Oral history interviews on cultivated mushroom industryCreation: 2018-2019
Over half the mushrooms in the United States are grown in and around the town of Kennett Square, Pennsylvania, which proudly calls itself the mushroom capital of the world. This oral history collection brings together interviews with individuals whose experiences capture the many different kinds of work and knowledge involved in mushroom cultivation, harvesting, packing, distribution, and marketing, and how those processes have changed over time.
- Creation: 2018-2019
- Spohn, Benjamin (staff) (Person)
- Williams, Amrys O. (staff) (Person)
- Hagley Museum and Library. Library. Oral History Project Office (Organization)
General Physical Description
16 WAV files.
Over half the mushrooms in the United States are grown in and around the town of Kennett Square, Pennsylvania, which proudly calls itself the mushroom capital of the world. Beginning around the turn of the century, Quaker greenhouse owners began using the space below their beds to grow mushrooms. They hired Italian laborers, who then started their own mushroom farms. Today, Italian-American families own most of the mushroom companies in the area, and the labor force has shifted as well, from Puerto Ricans to Mexicans, as Pennsylvania’s mushroom farms became a destination for migrant farm workers looking for reliable, year-round employment in one place. Mushroom farming itself has changed, as growers have expanded their plants, mechanized certain aspects of production, and begun to market a wider variety of mushrooms.
Scope and Content
This oral history collection brings together interviews with individuals whose experiences capture the many different kinds of work and knowledge involved in mushroom cultivation, harvesting, packing, distribution, and marketing, and how those processes have changed over time. This is a story about an unusual farm product: one that grows inside, largely year-round, and that requires a different set of inputs than livestock or crop production. It is farming and not-farming in very interesting ways. It is a story that involves ethnic and immigrant communities, land-grant college research and scientific and political support for the industry, the formation of trade organizations and accessory industries that support mushroom farms, changes in marketing and distribution, agricultural policy and labor and immigration laws, and the persistence and growth of family operations. It is also a story about the Pennsylvania environment, the horse farms that provide the manure for compost, the land that provided the topsoil for mushroom beds, the climate that made production possible at certain times of year and not others, the vernacular architecture of the standard double mushroom house, and the changing geography of mushroom farming over time. Lastly, it is a story that offers a fascinating counterpoint to some of the major themes in twentieth-century agricultural history, including industrialization and consolidation of ownership.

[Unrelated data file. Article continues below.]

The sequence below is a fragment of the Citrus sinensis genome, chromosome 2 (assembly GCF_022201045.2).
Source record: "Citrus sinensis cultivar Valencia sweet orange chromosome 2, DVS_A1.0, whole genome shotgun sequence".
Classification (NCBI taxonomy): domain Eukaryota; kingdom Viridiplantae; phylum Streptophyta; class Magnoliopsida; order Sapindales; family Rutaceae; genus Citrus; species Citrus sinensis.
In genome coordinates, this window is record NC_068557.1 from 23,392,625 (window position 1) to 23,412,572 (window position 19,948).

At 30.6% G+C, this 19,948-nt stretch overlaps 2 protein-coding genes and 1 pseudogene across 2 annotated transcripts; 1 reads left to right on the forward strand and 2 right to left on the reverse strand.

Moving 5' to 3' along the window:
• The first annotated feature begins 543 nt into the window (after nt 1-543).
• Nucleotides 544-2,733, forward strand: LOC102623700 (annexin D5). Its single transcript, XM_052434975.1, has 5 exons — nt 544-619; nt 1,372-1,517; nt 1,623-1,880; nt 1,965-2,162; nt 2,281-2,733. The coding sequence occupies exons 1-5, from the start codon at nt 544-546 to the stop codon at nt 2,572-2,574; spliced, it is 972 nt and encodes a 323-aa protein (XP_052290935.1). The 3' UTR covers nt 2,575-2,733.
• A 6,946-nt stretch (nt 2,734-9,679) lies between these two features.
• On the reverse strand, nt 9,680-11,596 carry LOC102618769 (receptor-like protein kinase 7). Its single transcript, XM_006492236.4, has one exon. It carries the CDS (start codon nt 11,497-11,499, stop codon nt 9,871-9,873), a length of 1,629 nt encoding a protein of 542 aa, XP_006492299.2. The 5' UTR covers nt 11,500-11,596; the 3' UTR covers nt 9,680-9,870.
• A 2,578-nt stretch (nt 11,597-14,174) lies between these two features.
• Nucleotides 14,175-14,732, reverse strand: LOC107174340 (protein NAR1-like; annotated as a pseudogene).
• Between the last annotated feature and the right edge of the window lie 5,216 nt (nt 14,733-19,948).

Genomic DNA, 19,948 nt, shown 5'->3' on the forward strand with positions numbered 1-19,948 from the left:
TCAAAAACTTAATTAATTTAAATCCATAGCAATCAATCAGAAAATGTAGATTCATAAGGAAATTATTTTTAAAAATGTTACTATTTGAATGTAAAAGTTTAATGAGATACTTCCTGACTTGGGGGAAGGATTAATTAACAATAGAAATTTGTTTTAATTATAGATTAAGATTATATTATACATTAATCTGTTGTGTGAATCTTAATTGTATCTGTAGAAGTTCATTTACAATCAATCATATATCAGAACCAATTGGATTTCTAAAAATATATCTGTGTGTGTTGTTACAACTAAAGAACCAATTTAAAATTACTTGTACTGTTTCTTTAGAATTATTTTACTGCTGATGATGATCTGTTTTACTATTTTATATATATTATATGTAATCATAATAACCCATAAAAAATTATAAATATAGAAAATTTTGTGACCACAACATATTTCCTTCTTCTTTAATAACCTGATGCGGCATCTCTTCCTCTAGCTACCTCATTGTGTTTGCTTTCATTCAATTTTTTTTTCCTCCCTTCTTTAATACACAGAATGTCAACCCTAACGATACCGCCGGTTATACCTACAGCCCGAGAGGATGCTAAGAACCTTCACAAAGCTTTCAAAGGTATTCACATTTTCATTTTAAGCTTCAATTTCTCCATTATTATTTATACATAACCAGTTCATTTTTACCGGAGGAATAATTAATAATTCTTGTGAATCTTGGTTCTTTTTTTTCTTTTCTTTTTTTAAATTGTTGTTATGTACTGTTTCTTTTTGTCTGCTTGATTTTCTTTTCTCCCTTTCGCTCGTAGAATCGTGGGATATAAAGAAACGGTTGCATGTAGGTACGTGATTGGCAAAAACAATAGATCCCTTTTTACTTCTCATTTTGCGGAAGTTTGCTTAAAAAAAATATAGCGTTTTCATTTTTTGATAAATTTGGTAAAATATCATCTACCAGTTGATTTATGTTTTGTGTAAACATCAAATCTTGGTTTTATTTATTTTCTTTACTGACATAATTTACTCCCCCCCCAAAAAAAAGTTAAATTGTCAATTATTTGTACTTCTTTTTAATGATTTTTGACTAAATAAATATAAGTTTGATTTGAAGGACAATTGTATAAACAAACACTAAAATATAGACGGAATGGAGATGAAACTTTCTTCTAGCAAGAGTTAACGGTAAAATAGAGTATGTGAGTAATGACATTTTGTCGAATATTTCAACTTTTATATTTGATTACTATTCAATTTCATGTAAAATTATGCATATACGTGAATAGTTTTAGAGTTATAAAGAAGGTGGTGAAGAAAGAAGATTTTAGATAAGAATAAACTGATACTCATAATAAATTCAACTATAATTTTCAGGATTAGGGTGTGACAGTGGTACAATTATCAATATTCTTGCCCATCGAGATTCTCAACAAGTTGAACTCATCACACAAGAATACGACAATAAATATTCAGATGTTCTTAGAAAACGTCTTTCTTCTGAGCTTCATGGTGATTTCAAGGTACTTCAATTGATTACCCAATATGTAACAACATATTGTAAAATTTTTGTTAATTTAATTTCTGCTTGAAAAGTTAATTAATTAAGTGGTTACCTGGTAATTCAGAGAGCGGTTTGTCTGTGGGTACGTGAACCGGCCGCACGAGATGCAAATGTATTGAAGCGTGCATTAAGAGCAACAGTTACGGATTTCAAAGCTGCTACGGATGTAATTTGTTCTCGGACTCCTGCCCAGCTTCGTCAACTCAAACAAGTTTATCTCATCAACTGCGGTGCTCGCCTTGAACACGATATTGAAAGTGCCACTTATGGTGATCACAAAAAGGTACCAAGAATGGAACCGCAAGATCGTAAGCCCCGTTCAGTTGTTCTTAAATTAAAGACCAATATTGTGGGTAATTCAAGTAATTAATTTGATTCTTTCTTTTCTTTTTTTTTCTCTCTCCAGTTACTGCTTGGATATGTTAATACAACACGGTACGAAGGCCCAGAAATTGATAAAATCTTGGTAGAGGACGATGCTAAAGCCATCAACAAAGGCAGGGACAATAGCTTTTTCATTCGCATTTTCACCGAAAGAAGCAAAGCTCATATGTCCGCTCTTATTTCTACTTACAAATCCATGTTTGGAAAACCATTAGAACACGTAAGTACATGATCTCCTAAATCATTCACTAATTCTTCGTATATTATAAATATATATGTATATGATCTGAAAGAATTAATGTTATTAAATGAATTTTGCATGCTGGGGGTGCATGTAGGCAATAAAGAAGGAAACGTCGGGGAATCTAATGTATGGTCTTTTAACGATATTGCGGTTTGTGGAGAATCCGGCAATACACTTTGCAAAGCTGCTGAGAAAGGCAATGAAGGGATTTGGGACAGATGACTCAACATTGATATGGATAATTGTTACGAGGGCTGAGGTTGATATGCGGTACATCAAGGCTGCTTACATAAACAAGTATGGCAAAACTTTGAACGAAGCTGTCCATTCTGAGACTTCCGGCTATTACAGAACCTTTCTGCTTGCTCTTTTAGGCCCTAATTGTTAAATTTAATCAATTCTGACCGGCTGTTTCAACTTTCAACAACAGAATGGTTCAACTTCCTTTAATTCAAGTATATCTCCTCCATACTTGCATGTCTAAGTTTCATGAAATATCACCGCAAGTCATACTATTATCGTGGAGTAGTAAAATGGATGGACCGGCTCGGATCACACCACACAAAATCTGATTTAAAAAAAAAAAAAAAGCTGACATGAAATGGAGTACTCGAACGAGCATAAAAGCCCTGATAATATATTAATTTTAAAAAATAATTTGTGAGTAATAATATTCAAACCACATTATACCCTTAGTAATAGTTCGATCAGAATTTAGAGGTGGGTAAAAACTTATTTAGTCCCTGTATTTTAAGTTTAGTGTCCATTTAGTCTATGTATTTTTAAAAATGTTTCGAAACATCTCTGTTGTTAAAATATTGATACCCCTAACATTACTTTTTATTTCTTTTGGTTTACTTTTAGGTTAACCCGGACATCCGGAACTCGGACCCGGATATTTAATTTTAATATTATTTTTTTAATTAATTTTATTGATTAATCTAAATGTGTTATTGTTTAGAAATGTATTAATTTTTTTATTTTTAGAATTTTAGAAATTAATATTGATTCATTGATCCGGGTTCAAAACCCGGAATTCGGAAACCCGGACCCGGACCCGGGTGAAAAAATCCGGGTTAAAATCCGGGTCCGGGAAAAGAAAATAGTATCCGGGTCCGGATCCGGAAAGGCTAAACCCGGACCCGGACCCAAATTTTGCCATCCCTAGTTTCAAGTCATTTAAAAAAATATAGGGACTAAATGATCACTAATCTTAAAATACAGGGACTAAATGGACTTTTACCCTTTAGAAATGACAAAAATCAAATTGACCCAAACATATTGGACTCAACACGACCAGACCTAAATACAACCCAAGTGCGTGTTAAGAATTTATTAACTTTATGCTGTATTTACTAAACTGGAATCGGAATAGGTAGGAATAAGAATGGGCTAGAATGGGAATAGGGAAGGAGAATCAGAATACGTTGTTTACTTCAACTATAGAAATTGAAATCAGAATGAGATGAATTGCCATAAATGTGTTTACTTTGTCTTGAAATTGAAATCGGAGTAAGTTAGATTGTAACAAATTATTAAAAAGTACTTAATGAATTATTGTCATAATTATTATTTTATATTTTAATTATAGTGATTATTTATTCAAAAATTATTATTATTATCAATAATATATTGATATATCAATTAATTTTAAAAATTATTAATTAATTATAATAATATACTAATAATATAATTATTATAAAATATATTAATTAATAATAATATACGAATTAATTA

The project includes interviews with mushroom growers and owners of mushroom businesses of different sizes, many of which are multigenerational family-operated concerns; mycologists and other scientists and technicians working in spawn laboratories at mushroom companies; business people whose companies provide the lumber, machinery, tools, heating and cooling, trucking, composting, spawn, and other services that mushroom cultivation requires; people who promote mushroom consumption through food, recipes, and marketing; and others.
This project documents a unique agricultural business, forming a foundation for research on how and why farming changed in the second half of the twentieth century and into the twenty-first. Issues include the role of science, technology, climate control, and mechanization; immigration policy as it pertains to agriculture; the pressures of marketing and distribution; and the shift in agricultural research from the public to the private sector.
Existence and Location of Originals
View this collection online in the Hagley Digital Archives.
This collection is open for research.
Language of Materials
Finding Aid & Administrative Information
- Oral history interviews on cultivated mushroom industry
- Amrys O. Williams, Benjamin Spohn, Nicole Strunk, Marissa Kalinowsky, and Michelle DiMeo
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